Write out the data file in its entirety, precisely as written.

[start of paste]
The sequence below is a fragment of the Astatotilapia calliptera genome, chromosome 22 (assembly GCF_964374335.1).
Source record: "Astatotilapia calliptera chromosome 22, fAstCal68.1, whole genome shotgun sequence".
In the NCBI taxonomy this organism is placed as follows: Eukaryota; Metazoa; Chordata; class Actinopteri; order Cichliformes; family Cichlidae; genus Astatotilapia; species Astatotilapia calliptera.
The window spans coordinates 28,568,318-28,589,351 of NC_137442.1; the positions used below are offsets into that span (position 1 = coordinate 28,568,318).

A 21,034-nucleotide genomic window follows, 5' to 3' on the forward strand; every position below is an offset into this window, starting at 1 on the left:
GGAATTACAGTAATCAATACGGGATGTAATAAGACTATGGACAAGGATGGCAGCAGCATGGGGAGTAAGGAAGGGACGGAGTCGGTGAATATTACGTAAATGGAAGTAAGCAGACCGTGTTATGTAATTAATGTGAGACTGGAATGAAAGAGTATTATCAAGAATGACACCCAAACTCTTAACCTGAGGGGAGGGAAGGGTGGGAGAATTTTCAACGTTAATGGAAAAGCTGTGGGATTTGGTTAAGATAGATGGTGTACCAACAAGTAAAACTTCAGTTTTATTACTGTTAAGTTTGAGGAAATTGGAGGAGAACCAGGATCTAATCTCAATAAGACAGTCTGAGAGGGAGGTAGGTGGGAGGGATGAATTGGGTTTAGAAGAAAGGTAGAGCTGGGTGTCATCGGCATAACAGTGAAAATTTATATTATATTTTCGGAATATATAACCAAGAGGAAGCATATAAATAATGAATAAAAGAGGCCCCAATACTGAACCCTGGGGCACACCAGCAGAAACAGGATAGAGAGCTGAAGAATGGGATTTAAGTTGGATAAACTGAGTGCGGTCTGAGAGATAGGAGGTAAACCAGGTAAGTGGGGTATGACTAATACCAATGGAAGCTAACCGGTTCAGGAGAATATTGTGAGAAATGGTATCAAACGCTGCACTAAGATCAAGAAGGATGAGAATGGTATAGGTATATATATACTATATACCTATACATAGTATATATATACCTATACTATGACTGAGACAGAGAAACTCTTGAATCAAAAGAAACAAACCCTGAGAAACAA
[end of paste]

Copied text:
The sequence below is a fragment of the Astatotilapia calliptera genome, chromosome 22 (assembly GCF_964374335.1).
Source record: "Astatotilapia calliptera chromosome 22, fAstCal68.1, whole genome shotgun sequence".
In the NCBI taxonomy this organism is placed as follows: Eukaryota; Metazoa; Chordata; class Actinopteri; order Cichliformes; family Cichlidae; genus Astatotilapia; species Astatotilapia calliptera.
The window spans coordinates 28,568,318-28,589,351 of NC_137442.1; the positions used below are offsets into that span (position 1 = coordinate 28,568,318).

A 21,034-nucleotide genomic window follows, 5' to 3' on the forward strand; every position below is an offset into this window, starting at 1 on the left:
GGAATTACAGTAATCAATACGGGATGTAATAAGACTATGGACAAGGATGGCAGCAGCATGGGGAGTAAGGAAGGGACGGAGTCGGTGAATATTACGTAAATGGAAGTAAGCAGACCGTGTTATGTAATTAATGTGAGACTGGAATGAAAGAGTATTATCAAGAATGACACCCAAACTCTTAACCTGAGGGGAGGGAAGGGTGGGAGAATTTTCAACGTTAATGGAAAAGCTGTGGGATTTGGTTAAGATAGATGGTGTACCAACAAGTAAAACTTCAGTTTTATTACTGTTAAGTTTGAGGAAATTGGAGGAGAACCAGGATCTAATCTCAATAAGACAGTCTGAGAGGGAGGTAGGTGGGAGGGATGAATTGGGTTTAGAAGAAAGGTAGAGCTGGGTGTCATCGGCATAACAGTGAAAATTTATATTATATTTTCGGAATATATAACCAAGAGGAAGCATATAAATAATGAATAAAAGAGGCCCCAATACTGAACCCTGGGGCACACCAGCAGAAACAGGATAGAGAGCTGAAGAATGGGATTTAAGTTGGATAAACTGAGTGCGGTCTGAGAGATAGGAGGTAAACCAGGTAAGTGGGGTATGACTAATACCAATGGAAGCTAACCGGTTCAGGAGAATATTGTGAGAAATGGTATCAAACGCTGCACTAAGATCAAGAAGGATGAGAATGGTATAGGTATATATATACTATATACCTATACATAGTATATATATACCTATACTATGACTGAGACAGAGAAACTCTTGAATCAAAAGAAACAAACCCTGAGAAACAA